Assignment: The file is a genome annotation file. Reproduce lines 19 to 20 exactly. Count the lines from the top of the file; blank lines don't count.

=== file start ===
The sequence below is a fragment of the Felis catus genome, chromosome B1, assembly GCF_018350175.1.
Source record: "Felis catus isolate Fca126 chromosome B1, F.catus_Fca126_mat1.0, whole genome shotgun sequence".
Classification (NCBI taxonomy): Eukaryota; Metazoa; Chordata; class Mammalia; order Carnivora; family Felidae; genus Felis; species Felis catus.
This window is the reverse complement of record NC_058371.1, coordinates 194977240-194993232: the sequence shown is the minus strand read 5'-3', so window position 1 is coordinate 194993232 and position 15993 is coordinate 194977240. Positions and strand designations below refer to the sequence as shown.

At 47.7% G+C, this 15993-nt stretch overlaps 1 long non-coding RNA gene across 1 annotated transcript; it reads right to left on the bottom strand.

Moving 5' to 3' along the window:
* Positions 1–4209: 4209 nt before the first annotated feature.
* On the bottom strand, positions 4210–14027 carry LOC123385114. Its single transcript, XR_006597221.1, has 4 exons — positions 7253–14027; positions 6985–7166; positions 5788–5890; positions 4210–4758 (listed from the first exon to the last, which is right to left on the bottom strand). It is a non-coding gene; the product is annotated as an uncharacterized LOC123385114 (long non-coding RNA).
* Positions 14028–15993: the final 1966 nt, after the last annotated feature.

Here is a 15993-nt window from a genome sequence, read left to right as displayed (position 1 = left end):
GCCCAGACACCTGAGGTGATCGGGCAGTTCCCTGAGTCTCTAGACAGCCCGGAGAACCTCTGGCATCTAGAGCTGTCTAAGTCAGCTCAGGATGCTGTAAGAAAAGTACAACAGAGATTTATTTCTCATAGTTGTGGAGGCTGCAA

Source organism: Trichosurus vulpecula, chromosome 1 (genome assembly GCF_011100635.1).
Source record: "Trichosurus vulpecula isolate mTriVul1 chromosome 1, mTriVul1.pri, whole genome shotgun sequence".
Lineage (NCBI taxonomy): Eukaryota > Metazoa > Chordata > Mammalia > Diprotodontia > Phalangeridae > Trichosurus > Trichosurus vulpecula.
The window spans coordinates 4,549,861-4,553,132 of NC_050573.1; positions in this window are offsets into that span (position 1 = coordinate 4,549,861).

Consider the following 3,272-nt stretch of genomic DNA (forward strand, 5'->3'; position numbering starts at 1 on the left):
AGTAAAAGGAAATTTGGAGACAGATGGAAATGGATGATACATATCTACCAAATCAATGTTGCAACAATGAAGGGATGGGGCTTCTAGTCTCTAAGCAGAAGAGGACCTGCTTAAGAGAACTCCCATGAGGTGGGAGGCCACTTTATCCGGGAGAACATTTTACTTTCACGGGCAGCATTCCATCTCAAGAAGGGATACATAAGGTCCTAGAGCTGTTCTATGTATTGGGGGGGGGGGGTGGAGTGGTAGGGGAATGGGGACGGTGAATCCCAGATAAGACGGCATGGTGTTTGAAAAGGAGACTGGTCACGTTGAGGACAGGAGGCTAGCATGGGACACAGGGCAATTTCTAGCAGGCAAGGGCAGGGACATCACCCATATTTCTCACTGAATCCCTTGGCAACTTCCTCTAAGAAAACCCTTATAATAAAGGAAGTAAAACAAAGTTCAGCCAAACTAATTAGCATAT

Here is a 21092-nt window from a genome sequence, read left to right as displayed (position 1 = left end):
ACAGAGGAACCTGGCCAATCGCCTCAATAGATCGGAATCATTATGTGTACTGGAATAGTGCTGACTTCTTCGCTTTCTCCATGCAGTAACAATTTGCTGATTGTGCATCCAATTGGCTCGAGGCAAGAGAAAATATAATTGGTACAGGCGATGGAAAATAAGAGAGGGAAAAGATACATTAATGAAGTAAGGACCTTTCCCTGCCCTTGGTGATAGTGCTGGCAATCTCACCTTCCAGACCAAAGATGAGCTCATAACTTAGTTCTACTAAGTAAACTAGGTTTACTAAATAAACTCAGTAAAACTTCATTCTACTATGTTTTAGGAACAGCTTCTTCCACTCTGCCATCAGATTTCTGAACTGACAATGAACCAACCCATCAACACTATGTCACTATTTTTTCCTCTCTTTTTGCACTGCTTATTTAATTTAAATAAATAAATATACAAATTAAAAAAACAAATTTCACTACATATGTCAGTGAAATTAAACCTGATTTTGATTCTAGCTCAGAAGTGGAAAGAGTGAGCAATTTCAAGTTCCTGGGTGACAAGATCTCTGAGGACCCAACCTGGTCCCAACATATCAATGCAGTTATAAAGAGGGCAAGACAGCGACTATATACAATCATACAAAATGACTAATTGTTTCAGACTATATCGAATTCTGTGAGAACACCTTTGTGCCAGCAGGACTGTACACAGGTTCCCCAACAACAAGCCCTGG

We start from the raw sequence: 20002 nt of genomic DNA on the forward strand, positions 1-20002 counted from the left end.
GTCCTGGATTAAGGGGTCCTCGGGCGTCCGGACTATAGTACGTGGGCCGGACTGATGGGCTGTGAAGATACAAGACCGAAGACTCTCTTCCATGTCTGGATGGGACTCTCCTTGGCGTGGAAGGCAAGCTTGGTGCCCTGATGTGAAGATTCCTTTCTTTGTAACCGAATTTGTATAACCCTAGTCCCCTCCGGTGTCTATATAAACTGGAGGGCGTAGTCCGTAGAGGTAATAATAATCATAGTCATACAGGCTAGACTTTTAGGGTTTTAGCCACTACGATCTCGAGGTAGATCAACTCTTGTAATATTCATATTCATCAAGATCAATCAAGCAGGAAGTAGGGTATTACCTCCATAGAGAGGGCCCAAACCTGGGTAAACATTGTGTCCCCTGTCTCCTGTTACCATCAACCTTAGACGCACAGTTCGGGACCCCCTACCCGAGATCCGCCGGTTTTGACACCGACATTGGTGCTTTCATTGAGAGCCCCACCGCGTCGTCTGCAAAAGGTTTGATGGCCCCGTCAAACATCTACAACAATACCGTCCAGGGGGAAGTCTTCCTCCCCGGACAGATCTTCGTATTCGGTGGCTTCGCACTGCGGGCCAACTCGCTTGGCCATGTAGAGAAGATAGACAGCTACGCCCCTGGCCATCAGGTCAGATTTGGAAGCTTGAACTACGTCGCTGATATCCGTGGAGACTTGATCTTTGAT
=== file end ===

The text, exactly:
ACAGAGGAACCTGGCCAATCGCCTCAATAGATCGGAATCATTATGTGTACTGGAATAGTGCTGACTTCTTCGCTTTCTCCATGCAGTAACAATTTGCTGATTGTGCATCCAATTGGCTCGAGGCAAGAGAAAATATAATTGGTACAGGCGATGGAAAATAAGAGAGGGAAAAGATACATTAATGAAGTAAGGACCTTTCCCTGCCCTTGGTGATAGTGCTGGCAATCTCACCTTCCAGACCAAAGATGAGCTCATAACTTAGTTCTACTAAGTAAACTAGGTTTACTAAATAAACTCAGTAAAACTTCATTCTACTATGTTTTAGGAACAGCTTCTTCCACTCTGCCATCAGATTTCTGAACTGACAATGAACCAACCCATCAACACTATGTCACTATTTTTTCCTCTCTTTTTGCACTGCTTATTTAATTTAAATAAATAAATATACAAATTAAAAAAACAAATTTCACTACATATGTCAGTGAAATTAAACCTGATTTTGATTCTAGCTCAGAAGTGGAAAGAGTGAGCAATTTCAAGTTCCTGGGTGACAAGATCTCTGAGGACCCAACCTGGTCCCAACATATCAATGCAGTTATAAAGAGGGCAAGACAGCGACTATATACAATCATACAAAATGACTAATTGTTTCAGACTATATCGAATTCTGTGAGAACACCTTTGTGCCAGCAGGACTGTACACAGGTTCCCCAACAACAAGCCCTGG

We start from the raw sequence: 20002 nt of genomic DNA on the forward strand, positions 1-20002 counted from the left end.